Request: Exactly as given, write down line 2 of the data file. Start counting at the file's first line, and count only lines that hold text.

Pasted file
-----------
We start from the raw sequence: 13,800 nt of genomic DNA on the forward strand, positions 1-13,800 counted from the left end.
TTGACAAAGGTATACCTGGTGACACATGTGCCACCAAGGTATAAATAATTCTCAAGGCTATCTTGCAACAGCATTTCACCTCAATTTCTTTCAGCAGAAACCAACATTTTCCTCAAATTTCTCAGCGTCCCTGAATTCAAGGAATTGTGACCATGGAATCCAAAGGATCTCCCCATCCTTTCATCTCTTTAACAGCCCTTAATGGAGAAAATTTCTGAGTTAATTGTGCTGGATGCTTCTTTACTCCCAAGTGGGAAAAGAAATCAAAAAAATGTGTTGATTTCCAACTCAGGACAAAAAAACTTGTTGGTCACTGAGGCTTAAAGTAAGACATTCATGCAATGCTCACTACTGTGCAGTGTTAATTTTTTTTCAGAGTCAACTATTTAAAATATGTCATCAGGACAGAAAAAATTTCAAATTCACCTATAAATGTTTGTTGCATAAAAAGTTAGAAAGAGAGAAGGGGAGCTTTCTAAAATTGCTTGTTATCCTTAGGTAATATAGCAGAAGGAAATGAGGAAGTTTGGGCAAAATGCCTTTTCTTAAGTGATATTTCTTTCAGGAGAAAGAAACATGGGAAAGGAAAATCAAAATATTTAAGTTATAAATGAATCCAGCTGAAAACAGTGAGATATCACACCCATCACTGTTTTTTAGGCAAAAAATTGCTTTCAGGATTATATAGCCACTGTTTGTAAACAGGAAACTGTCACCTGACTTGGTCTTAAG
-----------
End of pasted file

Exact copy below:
TTGACAAAGGTATACCTGGTGACACATGTGCCACCAAGGTATAAATAATTCTCAAGGCTATCTTGCAACAGCATTTCACCTCAATTTCTTTCAGCAGAAACCAACATTTTCCTCAAATTTCTCAGCGTCCCTGAATTCAAGGAATTGTGACCATGGAATCCAAAGGATCTCCCCATCCTTTCATCTCTTTAACAGCCCTTAATGGAGAAAATTTCTGAGTTAATTGTGCTGGATGCTTCTTTACTCCCAAGTGGGAAAAGAAATCAAAAAAATGTGTTGATTTCCAACTCAGGACAAAAAAACTTGTTGGTCACTGAGGCTTAAAGTAAGACATTCATGCAATGCTCACTACTGTGCAGTGTTAATTTTTTTTCAGAGTCAACTATTTAAAATATGTCATCAGGACAGAAAAAATTTCAAATTCACCTATAAATGTTTGTTGCATAAAAAGTTAGAAAGAGAGAAGGGGAGCTTTCTAAAATTGCTTGTTATCCTTAGGTAATATAGCAGAAGGAAATGAGGAAGTTTGGGCAAAATGCCTTTTCTTAAGTGATATTTCTTTCAGGAGAAAGAAACATGGGAAAGGAAAATCAAAATATTTAAGTTATAAATGAATCCAGCTGAAAACAGTGAGATATCACACCCATCACTGTTTTTTAGGCAAAAAATTGCTTTCAGGATTATATAGCCACTGTTTGTAAACAGGAAACTGTCACCTGACTTGGTCTTAAG